ERAS Technique

ERAS Technique

The enhanced recovery after surgery (ERAS)© concept, sometimes referred to as “fast track”, “accelerated,” or “Rapid Recovery” surgery, was first introduced in 1997. The concept of ERAS targets factors that delay postoperative recovery such as surgical stress and organ dysfunction. ERAS protocols or programs are a care package of evidence-based interventions used in a multimodal and coordinated clinical care pathway. They represent a multidisciplinary approach directed to reducing postoperative complications, shortening length of hospital stay, improving patient satisfaction, and accelerating recovery. ERAS was initially centered on abdominal and colorectal surgery patients; however, ERAS protocols have been widely extended to include other specialties. Orthopedic surgery, particularly elective hip and knee arthroplasty is one of such areas where ERAS principles have been adopted. It has been associated with reduced length of hospital stay, readmission rate, and improved functional recovery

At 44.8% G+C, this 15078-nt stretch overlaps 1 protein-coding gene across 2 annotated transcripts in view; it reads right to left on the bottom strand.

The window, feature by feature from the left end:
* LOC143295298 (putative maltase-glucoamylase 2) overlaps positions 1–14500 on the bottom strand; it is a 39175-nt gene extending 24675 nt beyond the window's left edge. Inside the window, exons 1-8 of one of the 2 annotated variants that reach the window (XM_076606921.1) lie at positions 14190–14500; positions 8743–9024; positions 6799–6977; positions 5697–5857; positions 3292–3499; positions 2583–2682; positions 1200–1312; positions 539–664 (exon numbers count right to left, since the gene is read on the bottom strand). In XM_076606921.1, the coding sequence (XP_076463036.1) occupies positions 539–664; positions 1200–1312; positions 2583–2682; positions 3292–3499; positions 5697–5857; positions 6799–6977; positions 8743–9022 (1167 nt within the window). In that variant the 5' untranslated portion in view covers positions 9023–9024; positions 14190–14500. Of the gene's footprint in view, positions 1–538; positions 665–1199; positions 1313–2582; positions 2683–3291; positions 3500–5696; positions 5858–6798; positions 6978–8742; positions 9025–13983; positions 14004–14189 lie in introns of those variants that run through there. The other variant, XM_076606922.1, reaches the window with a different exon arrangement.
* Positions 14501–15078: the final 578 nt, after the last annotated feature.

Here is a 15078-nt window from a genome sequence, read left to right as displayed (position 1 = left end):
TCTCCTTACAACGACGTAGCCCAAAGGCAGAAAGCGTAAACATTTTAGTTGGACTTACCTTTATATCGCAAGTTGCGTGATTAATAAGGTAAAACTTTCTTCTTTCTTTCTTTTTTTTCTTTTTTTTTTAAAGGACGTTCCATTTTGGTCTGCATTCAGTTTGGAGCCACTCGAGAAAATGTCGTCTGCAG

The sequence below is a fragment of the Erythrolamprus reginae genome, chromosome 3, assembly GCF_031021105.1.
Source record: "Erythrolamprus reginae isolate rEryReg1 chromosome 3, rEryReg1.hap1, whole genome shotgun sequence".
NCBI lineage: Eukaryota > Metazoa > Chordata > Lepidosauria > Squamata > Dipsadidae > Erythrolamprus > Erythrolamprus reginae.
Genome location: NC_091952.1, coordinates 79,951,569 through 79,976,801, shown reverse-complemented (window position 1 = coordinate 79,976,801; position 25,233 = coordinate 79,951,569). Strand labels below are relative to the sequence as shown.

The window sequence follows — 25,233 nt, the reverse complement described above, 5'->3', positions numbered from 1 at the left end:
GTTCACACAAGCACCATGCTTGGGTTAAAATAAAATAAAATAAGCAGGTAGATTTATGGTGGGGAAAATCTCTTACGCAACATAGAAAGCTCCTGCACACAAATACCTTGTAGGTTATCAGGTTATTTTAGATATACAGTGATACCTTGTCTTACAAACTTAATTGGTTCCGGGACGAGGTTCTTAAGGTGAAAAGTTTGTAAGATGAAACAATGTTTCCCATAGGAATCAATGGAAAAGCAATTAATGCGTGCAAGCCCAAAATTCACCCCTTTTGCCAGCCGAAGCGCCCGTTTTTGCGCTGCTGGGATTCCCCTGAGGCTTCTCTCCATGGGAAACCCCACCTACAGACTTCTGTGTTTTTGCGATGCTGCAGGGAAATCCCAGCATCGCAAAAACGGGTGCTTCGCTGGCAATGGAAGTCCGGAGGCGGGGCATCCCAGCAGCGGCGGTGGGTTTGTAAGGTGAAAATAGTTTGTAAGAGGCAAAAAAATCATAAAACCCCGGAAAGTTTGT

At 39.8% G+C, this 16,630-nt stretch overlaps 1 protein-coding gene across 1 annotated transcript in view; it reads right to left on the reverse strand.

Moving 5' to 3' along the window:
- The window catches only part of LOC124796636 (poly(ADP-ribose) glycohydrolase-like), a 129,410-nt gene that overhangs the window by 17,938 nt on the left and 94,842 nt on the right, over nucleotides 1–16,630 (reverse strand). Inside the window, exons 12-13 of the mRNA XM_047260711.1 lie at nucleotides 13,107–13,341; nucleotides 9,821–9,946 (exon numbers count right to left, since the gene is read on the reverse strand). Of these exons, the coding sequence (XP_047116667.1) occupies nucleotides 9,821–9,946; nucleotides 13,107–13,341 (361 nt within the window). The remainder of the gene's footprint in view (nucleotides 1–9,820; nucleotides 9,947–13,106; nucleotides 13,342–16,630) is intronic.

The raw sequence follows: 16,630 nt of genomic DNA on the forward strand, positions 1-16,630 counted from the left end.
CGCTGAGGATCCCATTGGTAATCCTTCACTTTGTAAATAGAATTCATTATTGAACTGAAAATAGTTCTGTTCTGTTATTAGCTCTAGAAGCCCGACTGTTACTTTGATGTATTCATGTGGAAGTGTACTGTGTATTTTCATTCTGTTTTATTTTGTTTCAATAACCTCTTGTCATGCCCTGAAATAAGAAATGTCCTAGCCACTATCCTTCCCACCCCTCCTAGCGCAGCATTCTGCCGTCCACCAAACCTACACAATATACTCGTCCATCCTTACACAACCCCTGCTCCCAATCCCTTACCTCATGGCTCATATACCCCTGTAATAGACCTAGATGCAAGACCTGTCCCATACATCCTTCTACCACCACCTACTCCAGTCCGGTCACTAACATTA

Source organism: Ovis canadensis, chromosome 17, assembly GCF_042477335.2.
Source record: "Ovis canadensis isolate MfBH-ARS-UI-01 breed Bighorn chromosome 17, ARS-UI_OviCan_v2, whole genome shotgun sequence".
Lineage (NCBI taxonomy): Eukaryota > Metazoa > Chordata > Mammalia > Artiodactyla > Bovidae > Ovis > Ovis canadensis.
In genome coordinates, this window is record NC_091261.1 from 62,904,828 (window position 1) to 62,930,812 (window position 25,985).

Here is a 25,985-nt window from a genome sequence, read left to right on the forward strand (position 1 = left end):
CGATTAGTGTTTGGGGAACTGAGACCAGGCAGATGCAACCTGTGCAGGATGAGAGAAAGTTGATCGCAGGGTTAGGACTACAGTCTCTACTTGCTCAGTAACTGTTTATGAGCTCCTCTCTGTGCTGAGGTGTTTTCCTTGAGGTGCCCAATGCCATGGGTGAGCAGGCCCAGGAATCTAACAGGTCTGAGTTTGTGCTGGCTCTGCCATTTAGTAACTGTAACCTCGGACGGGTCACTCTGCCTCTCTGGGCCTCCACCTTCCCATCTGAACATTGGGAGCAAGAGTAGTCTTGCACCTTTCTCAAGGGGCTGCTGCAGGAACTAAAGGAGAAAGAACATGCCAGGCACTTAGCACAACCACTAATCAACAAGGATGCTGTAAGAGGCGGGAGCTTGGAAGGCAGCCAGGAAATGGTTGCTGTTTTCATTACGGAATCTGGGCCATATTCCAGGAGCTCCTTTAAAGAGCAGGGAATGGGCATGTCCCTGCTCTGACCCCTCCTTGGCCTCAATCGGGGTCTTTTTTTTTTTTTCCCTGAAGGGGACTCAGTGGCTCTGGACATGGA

The common interventions used in orthopedic ERAS programs have been divided into those performed in the preoperative, intraoperative, and postoperative phases of care. A PubMed literature search was performed for articles that included the terms enhanced recovery and orthopedic surgery. In this article, we summarized the clinical application of ERAS and highlighted the key elements that characterize an enhanced recovery program.

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